Saturday, 5 September 2015


Today’s topic is a bit of an interesting one as root flipping isn’t so much a technique that you actually see described or promoted, but often something that people seem to sort of ‘discover’ on their own. When dreadlocks are young the roots will very often be quite loose. There will be a combination of the hair growing out, but mainly just the knots at the roots loosening revealing often a not so insignificant loose length between the scalp and the start of the knotted length. Generally this loose root length is not all that desirable and people will stress out about how the dreadlocks look like they may be growing out and work tirelessly to try and find a ‘solution’ to ‘fix’ the roots. One of the methods that people seem to come up with is something called Root Flipping.

Root Flipping involves taking the tip of the dreadlocks and passing it through it’s own loose root, when you do this it pulls the dreadlock down toward the loose root and pulls the loose root together, making it look - and feel tightened. There’s instant gratification - people may flip the dreadlock through the root over and over until the desired tightness is achieved. 

Ok so the problem with Root Flipping, and the reason that it’s not something I would recommend doing to your hair is, that, well, it doesn’t actually ‘work’. What actually happens when you Root Flip is that you pass the dreadlock back through it’s own root, this then splits the root in half and twists the two halves in opposite directions - each time you flip the root you further split the root in half and the tighter the two halves get twisted. The root does not get tightened as one solid root, but instead you have knotted hair down the length of the dread, then half sections still very much loose, but now twisted hair. Before the roots were Root Flipped they may have been loose, but while loose, if given time and space, they would have been able to slowly knot and slowly lock towards being mature, however once they’re Flipped, split and twisted they can no longer continue to progress on their own - the roots are unable to knot up while they’re split and tightly twisted in opposite directions. This means that while Root Flipping may temporarily give the impression of tight roots, and immediately following people feel like they’ve done something good and positive for their dreadlocks, as time passes and the hair grows out  it will become apparent that the roots are now made of two strands of twisted hair and that the dreadlocks is now growing out loose and split. This can start a negative cycle where the individual will have loose roots - Flip them tighter, they’ll continue to be loose because they’re too tightly twisted, so the person will Flip them tighter again, they’ll continue to grow loose… so they’ll Flip again… each subsequent Flip acting to make the root problem worse all the while if they’d be left alone they may have knotted closer to maturity by now.In order to get the roots to actually start to knot on their own again, you have to wait for the roots to grow out and untwist. As time goes by the roots will grow out and the twists will space out and loosen, eventually reaching the point where they’re able to knot naturally again and continue to progress - but how long you have to let the roots grow out depends on how much the roots were Flipped. Given long enough things will go back to normal, but Flipping dreadlocks may be left with a hard lump at the point at which they’ve previously been flipped, and this lump does not go away.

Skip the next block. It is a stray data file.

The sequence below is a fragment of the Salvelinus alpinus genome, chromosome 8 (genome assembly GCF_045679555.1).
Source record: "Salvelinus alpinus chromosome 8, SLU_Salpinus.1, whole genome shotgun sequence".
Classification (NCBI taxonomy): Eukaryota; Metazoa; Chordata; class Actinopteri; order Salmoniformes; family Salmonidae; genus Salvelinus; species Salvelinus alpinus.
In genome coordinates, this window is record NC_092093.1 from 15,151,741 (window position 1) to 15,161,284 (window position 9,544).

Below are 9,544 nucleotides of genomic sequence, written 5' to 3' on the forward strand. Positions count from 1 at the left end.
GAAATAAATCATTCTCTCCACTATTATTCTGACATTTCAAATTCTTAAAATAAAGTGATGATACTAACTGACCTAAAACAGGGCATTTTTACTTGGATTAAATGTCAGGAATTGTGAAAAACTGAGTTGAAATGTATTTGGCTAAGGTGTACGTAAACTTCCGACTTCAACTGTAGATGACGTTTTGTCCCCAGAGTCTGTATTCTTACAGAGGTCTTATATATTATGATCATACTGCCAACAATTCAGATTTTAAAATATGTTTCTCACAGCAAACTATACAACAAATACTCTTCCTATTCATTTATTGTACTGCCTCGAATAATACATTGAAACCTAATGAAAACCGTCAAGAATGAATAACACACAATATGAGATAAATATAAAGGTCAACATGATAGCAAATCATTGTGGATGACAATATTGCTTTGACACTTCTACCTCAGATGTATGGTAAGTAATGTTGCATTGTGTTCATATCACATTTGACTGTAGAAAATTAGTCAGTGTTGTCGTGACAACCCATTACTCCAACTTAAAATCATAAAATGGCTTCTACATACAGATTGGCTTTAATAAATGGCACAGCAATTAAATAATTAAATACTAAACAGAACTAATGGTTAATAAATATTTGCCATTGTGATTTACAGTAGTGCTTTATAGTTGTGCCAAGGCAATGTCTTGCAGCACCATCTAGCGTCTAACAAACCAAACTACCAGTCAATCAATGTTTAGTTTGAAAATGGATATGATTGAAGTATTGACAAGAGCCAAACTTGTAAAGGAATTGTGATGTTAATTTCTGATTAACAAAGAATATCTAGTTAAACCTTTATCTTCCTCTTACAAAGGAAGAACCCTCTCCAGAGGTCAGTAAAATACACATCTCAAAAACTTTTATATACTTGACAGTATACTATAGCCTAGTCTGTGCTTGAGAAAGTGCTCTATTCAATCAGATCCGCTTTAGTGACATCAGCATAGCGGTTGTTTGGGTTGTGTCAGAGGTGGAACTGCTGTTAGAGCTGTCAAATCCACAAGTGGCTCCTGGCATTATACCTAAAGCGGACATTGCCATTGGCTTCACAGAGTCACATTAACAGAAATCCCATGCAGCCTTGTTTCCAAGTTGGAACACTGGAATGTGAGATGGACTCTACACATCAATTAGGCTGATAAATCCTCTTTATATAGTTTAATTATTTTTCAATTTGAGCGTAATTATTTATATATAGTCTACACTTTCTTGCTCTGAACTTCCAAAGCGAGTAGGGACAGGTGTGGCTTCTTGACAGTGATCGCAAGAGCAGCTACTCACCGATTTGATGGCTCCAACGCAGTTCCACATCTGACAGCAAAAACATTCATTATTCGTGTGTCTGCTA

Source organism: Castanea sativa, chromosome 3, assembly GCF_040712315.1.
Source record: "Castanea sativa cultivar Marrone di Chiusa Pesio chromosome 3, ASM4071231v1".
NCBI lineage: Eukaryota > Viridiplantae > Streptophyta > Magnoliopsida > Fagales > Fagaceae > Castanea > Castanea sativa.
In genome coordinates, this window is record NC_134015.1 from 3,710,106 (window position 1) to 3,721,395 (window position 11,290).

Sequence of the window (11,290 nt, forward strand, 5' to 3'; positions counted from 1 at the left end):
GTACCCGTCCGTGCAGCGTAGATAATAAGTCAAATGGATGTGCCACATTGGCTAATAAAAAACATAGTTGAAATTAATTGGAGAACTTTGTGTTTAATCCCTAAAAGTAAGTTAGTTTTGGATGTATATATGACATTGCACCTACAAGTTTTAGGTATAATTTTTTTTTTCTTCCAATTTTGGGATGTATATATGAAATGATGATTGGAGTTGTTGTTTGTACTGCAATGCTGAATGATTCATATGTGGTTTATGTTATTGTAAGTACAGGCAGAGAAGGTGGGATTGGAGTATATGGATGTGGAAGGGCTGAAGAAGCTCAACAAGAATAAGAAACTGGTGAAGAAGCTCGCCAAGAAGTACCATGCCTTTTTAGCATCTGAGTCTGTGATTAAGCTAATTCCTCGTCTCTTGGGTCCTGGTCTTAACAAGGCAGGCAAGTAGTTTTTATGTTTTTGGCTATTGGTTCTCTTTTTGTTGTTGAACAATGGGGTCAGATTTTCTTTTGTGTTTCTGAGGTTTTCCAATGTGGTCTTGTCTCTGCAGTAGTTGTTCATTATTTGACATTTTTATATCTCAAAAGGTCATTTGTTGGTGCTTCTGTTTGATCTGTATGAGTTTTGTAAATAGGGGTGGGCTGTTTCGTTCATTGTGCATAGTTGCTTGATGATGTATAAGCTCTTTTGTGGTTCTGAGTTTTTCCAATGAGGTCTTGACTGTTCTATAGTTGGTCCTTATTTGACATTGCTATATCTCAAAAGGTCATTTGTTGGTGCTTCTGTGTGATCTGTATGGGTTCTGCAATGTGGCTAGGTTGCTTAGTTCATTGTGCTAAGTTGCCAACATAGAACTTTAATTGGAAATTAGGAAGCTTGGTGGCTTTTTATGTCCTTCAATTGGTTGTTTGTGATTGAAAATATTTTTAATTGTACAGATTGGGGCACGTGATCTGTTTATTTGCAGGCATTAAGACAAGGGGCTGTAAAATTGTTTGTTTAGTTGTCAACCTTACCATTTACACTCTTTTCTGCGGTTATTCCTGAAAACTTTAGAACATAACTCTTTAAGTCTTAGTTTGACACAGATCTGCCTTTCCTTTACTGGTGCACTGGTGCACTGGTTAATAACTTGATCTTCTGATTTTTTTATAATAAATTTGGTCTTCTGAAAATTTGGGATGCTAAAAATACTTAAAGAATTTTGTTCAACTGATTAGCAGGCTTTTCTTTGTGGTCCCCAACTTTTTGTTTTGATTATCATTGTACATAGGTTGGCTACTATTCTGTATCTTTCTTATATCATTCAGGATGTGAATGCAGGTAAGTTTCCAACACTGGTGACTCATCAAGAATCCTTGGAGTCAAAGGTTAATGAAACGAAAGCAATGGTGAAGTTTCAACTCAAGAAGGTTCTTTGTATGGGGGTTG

So while Root Flipping may have the appearance of tightness, the results will be temporary, and in the long term Root Flipping can lead to the roots actually remaining loose and immature for much longer than if they’d just been left alone.


  1. If I have a dread that's wider than I want it to be and I'd like to bisect it into two dreads, would root flipping help make that happen?

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